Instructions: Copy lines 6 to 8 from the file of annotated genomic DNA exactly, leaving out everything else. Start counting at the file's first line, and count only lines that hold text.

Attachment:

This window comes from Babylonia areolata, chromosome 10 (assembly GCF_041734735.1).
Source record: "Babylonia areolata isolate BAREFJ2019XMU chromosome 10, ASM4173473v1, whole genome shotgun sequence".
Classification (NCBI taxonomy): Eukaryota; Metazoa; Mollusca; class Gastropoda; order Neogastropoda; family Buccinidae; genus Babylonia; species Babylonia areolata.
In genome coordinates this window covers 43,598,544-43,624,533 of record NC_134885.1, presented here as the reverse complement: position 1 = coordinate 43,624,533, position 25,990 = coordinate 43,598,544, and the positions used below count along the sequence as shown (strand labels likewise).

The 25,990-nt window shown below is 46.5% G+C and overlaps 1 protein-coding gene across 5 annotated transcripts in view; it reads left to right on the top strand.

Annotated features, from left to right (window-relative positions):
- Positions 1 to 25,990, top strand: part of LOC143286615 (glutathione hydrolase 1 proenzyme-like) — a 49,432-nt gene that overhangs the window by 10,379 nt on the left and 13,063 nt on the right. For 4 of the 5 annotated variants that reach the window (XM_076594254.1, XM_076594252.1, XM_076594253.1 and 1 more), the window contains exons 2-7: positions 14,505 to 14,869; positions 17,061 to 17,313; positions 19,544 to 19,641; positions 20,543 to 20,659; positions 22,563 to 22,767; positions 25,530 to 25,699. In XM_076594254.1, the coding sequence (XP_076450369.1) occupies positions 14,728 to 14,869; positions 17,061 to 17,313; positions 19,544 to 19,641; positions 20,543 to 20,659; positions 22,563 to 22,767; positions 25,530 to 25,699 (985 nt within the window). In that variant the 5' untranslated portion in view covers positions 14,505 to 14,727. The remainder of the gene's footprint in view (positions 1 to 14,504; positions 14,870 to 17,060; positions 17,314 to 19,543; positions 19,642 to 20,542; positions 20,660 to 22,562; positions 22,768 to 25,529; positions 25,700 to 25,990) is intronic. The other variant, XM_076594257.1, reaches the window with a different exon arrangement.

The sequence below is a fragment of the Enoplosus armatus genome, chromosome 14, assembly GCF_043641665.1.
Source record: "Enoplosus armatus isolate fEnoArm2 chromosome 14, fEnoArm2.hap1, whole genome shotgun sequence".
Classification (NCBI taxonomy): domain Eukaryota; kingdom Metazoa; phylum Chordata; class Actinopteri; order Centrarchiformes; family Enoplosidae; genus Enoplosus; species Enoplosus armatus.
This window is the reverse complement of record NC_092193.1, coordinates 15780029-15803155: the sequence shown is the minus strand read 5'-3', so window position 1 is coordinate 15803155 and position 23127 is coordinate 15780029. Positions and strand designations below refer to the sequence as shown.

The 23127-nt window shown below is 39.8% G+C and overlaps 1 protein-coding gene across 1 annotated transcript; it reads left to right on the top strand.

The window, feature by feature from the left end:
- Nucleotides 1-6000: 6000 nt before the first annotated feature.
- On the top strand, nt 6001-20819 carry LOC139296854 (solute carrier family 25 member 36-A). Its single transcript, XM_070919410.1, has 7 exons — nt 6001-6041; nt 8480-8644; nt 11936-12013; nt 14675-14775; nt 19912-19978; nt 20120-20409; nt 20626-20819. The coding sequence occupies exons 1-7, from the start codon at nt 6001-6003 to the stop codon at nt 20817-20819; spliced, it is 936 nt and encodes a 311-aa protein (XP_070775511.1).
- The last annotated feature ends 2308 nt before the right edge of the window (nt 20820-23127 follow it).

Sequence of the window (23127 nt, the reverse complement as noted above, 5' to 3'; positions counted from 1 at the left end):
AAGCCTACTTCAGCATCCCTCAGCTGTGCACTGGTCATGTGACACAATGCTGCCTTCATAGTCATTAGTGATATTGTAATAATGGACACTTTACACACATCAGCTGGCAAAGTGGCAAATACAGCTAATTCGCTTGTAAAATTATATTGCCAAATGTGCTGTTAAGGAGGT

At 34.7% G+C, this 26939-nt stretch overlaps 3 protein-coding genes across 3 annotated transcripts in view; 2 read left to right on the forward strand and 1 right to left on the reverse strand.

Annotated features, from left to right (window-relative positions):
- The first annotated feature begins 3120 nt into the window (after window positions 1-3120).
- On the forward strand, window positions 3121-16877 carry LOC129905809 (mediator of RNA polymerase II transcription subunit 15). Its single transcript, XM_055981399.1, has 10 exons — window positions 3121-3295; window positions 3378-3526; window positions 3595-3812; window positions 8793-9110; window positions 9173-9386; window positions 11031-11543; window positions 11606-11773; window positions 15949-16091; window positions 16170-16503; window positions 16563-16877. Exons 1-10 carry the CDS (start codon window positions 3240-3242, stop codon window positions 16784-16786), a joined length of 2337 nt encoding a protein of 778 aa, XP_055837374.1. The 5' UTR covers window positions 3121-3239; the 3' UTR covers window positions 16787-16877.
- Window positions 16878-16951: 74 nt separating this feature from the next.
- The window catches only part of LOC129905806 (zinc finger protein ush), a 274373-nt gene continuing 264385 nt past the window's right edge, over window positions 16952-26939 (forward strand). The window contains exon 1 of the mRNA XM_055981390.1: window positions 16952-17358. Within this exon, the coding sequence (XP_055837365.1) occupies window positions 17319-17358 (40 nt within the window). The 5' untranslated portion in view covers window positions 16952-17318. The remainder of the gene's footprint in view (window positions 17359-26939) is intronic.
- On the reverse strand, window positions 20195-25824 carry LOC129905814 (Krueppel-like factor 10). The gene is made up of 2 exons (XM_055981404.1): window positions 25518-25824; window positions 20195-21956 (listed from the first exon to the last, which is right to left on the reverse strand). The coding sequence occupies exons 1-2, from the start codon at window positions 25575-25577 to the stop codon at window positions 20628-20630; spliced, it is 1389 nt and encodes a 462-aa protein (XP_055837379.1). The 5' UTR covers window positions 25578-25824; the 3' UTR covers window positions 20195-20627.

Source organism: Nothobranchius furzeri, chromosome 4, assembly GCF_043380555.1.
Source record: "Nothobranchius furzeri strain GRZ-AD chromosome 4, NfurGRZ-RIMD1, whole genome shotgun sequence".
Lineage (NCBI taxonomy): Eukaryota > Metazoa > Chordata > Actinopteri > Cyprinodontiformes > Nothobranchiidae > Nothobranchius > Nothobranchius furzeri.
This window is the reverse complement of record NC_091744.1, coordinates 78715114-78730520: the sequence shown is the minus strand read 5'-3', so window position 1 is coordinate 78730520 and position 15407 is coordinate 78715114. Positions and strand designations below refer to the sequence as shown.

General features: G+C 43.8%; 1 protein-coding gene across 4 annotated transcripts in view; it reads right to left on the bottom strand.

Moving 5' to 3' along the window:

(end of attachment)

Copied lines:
Annotated features, from left to right (window-relative positions):
- Positions 1 to 25,990, top strand: part of LOC143286615 (glutathione hydrolase 1 proenzyme-like) — a 49,432-nt gene that overhangs the window by 10,379 nt on the left and 13,063 nt on the right. For 4 of the 5 annotated variants that reach the window (XM_076594254.1, XM_076594252.1, XM_076594253.1 and 1 more), the window contains exons 2-7: positions 14,505 to 14,869; positions 17,061 to 17,313; positions 19,544 to 19,641; positions 20,543 to 20,659; positions 22,563 to 22,767; positions 25,530 to 25,699. In XM_076594254.1, the coding sequence (XP_076450369.1) occupies positions 14,728 to 14,869; positions 17,061 to 17,313; positions 19,544 to 19,641; positions 20,543 to 20,659; positions 22,563 to 22,767; positions 25,530 to 25,699 (985 nt within the window). In that variant the 5' untranslated portion in view covers positions 14,505 to 14,727. The remainder of the gene's footprint in view (positions 1 to 14,504; positions 14,870 to 17,060; positions 17,314 to 19,543; positions 19,642 to 20,542; positions 20,660 to 22,562; positions 22,768 to 25,529; positions 25,700 to 25,990) is intronic. The other variant, XM_076594257.1, reaches the window with a different exon arrangement.

The sequence below is a fragment of the Enoplosus armatus genome, chromosome 14, assembly GCF_043641665.1.